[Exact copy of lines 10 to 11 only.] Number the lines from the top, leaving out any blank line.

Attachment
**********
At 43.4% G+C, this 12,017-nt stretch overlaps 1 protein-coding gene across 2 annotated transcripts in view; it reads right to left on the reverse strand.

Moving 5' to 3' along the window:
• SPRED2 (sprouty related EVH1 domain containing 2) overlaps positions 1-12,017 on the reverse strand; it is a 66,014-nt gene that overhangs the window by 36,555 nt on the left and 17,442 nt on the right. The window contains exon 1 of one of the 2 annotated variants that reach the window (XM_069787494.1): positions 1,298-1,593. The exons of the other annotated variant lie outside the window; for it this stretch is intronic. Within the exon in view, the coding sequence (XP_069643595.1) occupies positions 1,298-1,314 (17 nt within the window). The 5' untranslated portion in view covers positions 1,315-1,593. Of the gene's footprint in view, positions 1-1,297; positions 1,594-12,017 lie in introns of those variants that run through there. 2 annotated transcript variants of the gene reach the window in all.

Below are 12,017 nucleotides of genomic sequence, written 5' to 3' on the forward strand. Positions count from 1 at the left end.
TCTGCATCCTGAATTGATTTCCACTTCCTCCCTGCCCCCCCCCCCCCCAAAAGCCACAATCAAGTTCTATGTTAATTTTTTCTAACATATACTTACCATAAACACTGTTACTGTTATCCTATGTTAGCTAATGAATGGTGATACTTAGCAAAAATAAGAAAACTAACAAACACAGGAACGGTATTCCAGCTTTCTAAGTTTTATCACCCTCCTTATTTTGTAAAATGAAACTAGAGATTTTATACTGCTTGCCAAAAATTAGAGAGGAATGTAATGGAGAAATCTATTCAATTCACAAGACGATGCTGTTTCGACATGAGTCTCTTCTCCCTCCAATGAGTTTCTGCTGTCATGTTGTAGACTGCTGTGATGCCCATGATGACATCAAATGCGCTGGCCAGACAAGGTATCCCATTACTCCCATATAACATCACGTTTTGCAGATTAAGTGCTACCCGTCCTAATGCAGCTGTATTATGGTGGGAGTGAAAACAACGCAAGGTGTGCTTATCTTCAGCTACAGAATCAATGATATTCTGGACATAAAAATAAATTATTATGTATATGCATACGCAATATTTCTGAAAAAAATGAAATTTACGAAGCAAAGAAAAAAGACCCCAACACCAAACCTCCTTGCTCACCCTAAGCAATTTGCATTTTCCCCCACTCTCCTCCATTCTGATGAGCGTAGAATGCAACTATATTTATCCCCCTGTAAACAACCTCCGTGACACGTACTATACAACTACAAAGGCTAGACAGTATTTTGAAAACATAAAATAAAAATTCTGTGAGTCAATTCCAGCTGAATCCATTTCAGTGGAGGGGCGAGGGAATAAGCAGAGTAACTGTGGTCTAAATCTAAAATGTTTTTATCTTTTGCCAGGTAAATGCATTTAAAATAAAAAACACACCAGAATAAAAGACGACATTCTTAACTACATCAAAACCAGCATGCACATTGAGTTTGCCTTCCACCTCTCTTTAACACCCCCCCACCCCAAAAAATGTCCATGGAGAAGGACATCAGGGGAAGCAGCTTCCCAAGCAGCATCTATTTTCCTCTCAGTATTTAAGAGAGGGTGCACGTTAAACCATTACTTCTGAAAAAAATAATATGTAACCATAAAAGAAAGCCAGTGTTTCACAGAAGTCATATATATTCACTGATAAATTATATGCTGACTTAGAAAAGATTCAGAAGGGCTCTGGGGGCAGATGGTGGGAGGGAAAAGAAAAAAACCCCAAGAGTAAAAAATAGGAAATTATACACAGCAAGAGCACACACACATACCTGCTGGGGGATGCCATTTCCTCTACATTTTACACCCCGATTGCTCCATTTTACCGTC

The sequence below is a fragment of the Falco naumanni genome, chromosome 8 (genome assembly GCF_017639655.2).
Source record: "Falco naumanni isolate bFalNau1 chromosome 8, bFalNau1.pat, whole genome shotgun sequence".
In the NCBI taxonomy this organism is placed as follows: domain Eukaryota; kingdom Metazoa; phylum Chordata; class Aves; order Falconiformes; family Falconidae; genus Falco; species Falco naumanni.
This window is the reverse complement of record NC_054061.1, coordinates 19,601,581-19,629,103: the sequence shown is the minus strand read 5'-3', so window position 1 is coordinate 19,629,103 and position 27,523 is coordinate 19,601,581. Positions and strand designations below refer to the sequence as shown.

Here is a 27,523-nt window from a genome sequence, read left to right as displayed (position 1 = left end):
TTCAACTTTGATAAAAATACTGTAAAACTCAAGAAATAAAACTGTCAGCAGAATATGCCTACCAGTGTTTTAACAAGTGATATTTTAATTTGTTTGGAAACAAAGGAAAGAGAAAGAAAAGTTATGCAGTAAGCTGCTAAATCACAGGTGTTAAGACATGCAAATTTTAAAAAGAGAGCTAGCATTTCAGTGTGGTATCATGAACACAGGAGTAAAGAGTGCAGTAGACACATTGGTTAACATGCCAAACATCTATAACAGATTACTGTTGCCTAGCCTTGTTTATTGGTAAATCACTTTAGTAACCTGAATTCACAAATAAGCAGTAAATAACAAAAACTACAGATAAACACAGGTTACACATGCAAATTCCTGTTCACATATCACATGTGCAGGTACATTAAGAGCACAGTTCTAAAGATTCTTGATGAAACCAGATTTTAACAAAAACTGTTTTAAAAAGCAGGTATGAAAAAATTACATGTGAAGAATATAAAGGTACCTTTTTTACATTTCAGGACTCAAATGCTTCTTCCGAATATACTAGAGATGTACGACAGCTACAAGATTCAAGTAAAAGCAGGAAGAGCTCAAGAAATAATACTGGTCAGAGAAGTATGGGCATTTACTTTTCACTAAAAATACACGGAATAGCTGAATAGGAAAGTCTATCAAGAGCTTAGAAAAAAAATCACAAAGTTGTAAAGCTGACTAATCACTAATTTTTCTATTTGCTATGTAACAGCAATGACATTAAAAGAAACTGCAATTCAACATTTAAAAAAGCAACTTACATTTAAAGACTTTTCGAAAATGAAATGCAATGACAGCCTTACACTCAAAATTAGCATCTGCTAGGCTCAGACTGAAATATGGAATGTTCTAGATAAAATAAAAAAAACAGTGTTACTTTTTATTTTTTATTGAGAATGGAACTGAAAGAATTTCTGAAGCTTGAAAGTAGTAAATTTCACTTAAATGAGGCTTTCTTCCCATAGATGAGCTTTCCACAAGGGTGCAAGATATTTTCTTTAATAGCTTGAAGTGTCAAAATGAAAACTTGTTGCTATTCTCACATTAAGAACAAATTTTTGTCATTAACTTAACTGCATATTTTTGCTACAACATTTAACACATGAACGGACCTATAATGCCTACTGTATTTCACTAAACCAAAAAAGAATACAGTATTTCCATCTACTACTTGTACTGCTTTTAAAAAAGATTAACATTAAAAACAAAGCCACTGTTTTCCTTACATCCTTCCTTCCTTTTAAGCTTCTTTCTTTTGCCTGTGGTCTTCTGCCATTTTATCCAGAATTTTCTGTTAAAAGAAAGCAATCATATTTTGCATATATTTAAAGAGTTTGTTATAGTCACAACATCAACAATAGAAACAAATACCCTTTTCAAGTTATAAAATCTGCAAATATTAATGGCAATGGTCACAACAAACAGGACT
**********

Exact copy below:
Here is a 27,523-nt window from a genome sequence, read left to right as displayed (position 1 = left end):
TTCAACTTTGATAAAAATACTGTAAAACTCAAGAAATAAAACTGTCAGCAGAATATGCCTACCAGTGTTTTAACAAGTGATATTTTAATTTGTTTGGAAACAAAGGAAAGAGAAAGAAAAGTTATGCAGTAAGCTGCTAAATCACAGGTGTTAAGACATGCAAATTTTAAAAAGAGAGCTAGCATTTCAGTGTGGTATCATGAACACAGGAGTAAAGAGTGCAGTAGACACATTGGTTAACATGCCAAACATCTATAACAGATTACTGTTGCCTAGCCTTGTTTATTGGTAAATCACTTTAGTAACCTGAATTCACAAATAAGCAGTAAATAACAAAAACTACAGATAAACACAGGTTACACATGCAAATTCCTGTTCACATATCACATGTGCAGGTACATTAAGAGCACAGTTCTAAAGATTCTTGATGAAACCAGATTTTAACAAAAACTGTTTTAAAAAGCAGGTATGAAAAAATTACATGTGAAGAATATAAAGGTACCTTTTTTACATTTCAGGACTCAAATGCTTCTTCCGAATATACTAGAGATGTACGACAGCTACAAGATTCAAGTAAAAGCAGGAAGAGCTCAAGAAATAATACTGGTCAGAGAAGTATGGGCATTTACTTTTCACTAAAAATACACGGAATAGCTGAATAGGAAAGTCTATCAAGAGCTTAGAAAAAAAATCACAAAGTTGTAAAGCTGACTAATCACTAATTTTTCTATTTGCTATGTAACAGCAATGACATTAAAAGAAACTGCAATTCAACATTTAAAAAAGCAACTTACATTTAAAGACTTTTCGAAAATGAAATGCAATGACAGCCTTACACTCAAAATTAGCATCTGCTAGGCTCAGACTGAAATATGGAATGTTCTAGATAAAATAAAAAAAACAGTGTTACTTTTTATTTTTTATTGAGAATGGAACTGAAAGAATTTCTGAAGCTTGAAAGTAGTAAATTTCACTTAAATGAGGCTTTCTTCCCATAGATGAGCTTTCCACAAGGGTGCAAGATATTTTCTTTAATAGCTTGAAGTGTCAAAATGAAAACTTGTTGCTATTCTCACATTAAGAACAAATTTTTGTCATTAACTTAACTGCATATTTTTGCTACAACATTTAACACATGAACGGACCTATAATGCCTACTGTATTTCACTAAACCAAAAAAGAATACAGTATTTCCATCTACTACTTGTACTGCTTTTAAAAAAGATTAACATTAAAAACAAAGCCACTGTTTTCCTTACATCCTTCCTTCCTTTTAAGCTTCTTTCTTTTGCCTGTGGTCTTCTGCCATTTTATCCAGAATTTTCTGTTAAAAGAAAGCAATCATATTTTGCATATATTTAAAGAGTTTGTTATAGTCACAACATCAACAATAGAAACAAATACCCTTTTCAAGTTATAAAATCTGCAAATATTAATGGCAATGGTCACAACAAACAGGACT